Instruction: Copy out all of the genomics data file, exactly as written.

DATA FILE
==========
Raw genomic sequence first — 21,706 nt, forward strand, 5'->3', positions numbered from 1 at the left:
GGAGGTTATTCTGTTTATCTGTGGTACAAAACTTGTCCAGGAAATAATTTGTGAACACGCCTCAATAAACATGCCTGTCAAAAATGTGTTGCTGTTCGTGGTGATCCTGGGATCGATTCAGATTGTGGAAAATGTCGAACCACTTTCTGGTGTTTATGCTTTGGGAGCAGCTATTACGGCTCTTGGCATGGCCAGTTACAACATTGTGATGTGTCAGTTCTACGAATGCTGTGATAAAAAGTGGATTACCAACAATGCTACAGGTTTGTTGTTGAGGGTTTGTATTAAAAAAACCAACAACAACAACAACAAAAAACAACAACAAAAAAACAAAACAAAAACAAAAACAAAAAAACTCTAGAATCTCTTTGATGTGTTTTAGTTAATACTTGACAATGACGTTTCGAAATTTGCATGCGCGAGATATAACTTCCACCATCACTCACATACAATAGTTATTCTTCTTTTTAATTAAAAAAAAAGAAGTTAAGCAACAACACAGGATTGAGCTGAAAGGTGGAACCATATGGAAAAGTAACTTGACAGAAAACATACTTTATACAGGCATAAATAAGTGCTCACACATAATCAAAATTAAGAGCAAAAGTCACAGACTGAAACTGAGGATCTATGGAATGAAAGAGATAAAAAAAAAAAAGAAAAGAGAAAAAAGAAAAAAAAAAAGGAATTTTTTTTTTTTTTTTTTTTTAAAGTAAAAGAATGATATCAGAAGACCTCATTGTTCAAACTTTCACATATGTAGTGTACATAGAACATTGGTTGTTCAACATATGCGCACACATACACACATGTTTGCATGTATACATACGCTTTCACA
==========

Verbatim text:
Raw genomic sequence first — 21,706 nt, forward strand, 5'->3', positions numbered from 1 at the left:
GGAGGTTATTCTGTTTATCTGTGGTACAAAACTTGTCCAGGAAATAATTTGTGAACACGCCTCAATAAACATGCCTGTCAAAAATGTGTTGCTGTTCGTGGTGATCCTGGGATCGATTCAGATTGTGGAAAATGTCGAACCACTTTCTGGTGTTTATGCTTTGGGAGCAGCTATTACGGCTCTTGGCATGGCCAGTTACAACATTGTGATGTGTCAGTTCTACGAATGCTGTGATAAAAAGTGGATTACCAACAATGCTACAGGTTTGTTGTTGAGGGTTTGTATTAAAAAAACCAACAACAACAACAACAAAAAACAACAACAAAAAAACAAAACAAAAACAAAAACAAAAAAACTCTAGAATCTCTTTGATGTGTTTTAGTTAATACTTGACAATGACGTTTCGAAATTTGCATGCGCGAGATATAACTTCCACCATCACTCACATACAATAGTTATTCTTCTTTTTAATTAAAAAAAAAGAAGTTAAGCAACAACACAGGATTGAGCTGAAAGGTGGAACCATATGGAAAAGTAACTTGACAGAAAACATACTTTATACAGGCATAAATAAGTGCTCACACATAATCAAAATTAAGAGCAAAAGTCACAGACTGAAACTGAGGATCTATGGAATGAAAGAGATAAAAAAAAAAAAGAAAAGAGAAAAAAGAAAAAAAAAAAGGAATTTTTTTTTTTTTTTTTTTTTAAAGTAAAAGAATGATATCAGAAGACCTCATTGTTCAAACTTTCACATATGTAGTGTACATAGAACATTGGTTGTTCAACATATGCGCACACATACACACATGTTTGCATGTATACATACGCTTTCACA